In terms of treatment I get for my mental health, I have several very separate teams of people in several very separate buildings. There is the hospital for my eating disorder which always smells of cauliflower cheese, there is the general mental health centre for my depression (which doesn’t smell much of cauliflower or cheese), and if I get accepted to the new service I was assessed for two weeks ago, I will have another building to attend appointments in regarding OCD (I haven’t been in that building yet so I am afraid I cannot document how much this place smells of either cauliflower or cheese but I will be sure to inform you the moment I know).
When I walk into each building every week, I am expected to talk about and deal with the illness that has been designated to that service. It’s as if they think I can leave my other mental illnesses by the door still packaged in their neat little boxes, without realising that the three are inextricably linked in a complex mesh even I cannot understand, so if one comes into the room with me, the other two cannot help but tag along.

For example, because of my mental health problems I have a lot of behaviours. One of these is that I tie my hair up repeatedly before a meal in a routine that can take as short as five minutes or as long as several hours. Now, if asked, I would say that this behaviour is an eating disorder behaviour as I only carry it out prior to a meal. If I wasn’t about to eat something, I could tie my hair up in seconds so I would say that as the anxiety is more about preparing for the impending meal, the hair tying is a part of anorexia. That said, there are many professionals who have argued with me that it is in fact an OCD behaviour, an obsessive ritual of repetitive compulsions that make no sense in rational terms. Who is to say which one of us is right in our conclusion? Both have fair points and it is easy to argue either way. What about the fact that I cut the majority of foods into four separate pieces? It is related to food so it could be my eating disorder, yet the numbers and rigidity with which I handle a knife is far more akin to the OCD. So what is the answer? Who is the culprit in causing each of these rituals? Who can solve this mystery? Someone find Poirot immediately! (Finding Miss Marple or Sherlock would also be helpful but they are second choices because they don’t have fancy moustaches.)

It isn’t that I particularly care which of my diagnoses is causing the problem, I just want them to go away, yet without knowing the specific name of the villain in this situation it is hard to find a professional able to help me. When I talk to the eating disorder services they tell me to talk about the ritualistic eating behaviours with the OCD team yet the OCD team tell me that is a job for the eating disorder hospital and as a result, treatment for these behaviours tends to slip through the cracks without ever getting a chance to materialise because they don’t fit into the neat boxes everybody wants them to. In this example it isn’t really that big of an issue as in spite of not fitting into the neat boxes all the time, I still receive treatment for both OCD and anorexia even if is is unable to solve the issues where behaviours are a combination of the two. The biggest issue however, is when this lack of mental health diagnoses tidiness doesn’t just get in the way of someone’s treatment, but gets in the way of them being accepted for treatment at all.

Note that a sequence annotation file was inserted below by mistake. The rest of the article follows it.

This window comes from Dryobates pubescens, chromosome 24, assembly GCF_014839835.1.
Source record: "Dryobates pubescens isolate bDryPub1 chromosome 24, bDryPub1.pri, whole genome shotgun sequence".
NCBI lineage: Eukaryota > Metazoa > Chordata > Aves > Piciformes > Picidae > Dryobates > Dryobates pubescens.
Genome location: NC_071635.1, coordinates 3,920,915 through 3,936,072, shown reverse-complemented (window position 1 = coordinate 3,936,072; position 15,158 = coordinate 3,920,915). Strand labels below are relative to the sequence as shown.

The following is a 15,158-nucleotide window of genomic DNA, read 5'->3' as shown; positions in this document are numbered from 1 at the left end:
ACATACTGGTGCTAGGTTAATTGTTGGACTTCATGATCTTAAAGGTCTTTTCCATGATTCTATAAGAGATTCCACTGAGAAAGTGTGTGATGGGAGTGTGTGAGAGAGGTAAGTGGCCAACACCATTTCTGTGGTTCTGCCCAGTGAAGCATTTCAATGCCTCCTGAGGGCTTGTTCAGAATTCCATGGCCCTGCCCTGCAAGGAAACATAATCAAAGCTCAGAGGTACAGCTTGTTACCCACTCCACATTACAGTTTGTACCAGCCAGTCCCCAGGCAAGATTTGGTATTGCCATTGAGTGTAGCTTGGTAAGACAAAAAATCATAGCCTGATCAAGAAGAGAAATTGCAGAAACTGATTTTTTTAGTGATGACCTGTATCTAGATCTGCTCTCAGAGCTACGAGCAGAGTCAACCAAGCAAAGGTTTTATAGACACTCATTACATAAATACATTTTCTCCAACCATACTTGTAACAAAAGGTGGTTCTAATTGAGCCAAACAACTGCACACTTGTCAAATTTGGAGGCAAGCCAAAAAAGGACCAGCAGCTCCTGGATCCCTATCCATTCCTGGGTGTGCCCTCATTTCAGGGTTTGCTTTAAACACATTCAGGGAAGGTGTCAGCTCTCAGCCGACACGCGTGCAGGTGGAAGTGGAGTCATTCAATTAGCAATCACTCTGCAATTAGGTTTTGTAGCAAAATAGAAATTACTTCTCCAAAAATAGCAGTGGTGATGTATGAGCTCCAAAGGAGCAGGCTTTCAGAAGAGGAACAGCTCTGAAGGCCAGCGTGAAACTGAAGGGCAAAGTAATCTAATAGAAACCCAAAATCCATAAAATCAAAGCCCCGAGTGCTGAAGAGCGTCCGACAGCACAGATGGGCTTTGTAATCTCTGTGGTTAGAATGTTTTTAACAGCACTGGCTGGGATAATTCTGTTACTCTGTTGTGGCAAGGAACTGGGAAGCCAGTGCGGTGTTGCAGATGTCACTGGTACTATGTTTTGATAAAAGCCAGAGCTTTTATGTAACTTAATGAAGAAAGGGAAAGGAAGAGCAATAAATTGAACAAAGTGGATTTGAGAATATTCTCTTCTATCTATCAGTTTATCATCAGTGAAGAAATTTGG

All over the world people including myself who are seriously struggling with mental health problems are referred to services that turn them down not because treatment is not needed, but because the case doesn’t exactly fit into a specific list of criteria. So why not broaden the criteria? Obviously I realise that the issue causing all of these problems is a lack of funding for mental health services and thus the need to have specific criteria to narrow the case load down (don’t worry, when I become prime minister I am going to be chucking so much funding at mental health services that this problem will be solved. I am also going to chuck in a lot of funding to investigating the invention of a mug that keeps a cup of tea at exactly the right temperature for hours on end, but that is a story for another time).
Still, issues with funding or not, it makes absolutely no sense to me seeing the complex soup that is mental health being separated into neat little blocks. I myself have been turned away from services for being “too complex”, which is basically like saying “yes you are crazy and in need of help but you do not fit into our definition of crazy so we are going to have to send you elsewhere only to be told the same thing and referred somewhere new all over again”.

Labelling a mental health problem with a diagnosis like “OCD” or “anorexia” is of course incredibly useful in terms of narrowing down a problem, but even then every person with OCD will experience the illness differently and that needs to be taken into account with the way they are treated as each experience is equally valid. If you go to the supermarket there will be a whole aisle of baked beans, tin upon tin all labelled “baked beans” and sure, they are all “baked beans”, but each one is slightly different just as each person with a diagnosis is slightly different. Nobody should be refused treatment for being the “wrong kind” of crazy, the fact that there is any kind of crazy should be enough.

That is why I wish mental health problems came in boxes, but alas I fear that is one wish that won’t ever come true (much like the wish I made on my 4th birthday to become a penguin. It has been 20 years and I am still waiting. Haven’t even got a sign of a flipper yet.) However, if it is a wish that won’t come true then we need to change the way we see mental disorders and indeed treat them rather than acting as if things are far simpler than they are in reality. It is time we realised that mental illnesses don’t come in boxes and the people who suffer from them don’t either. Rather than refusing to help those of us with a bit of a confusing mess going on, we need to roll our sleeves up and dive in anyway. Everyone is different, yet all are equally worthy of support.

Take care peeps.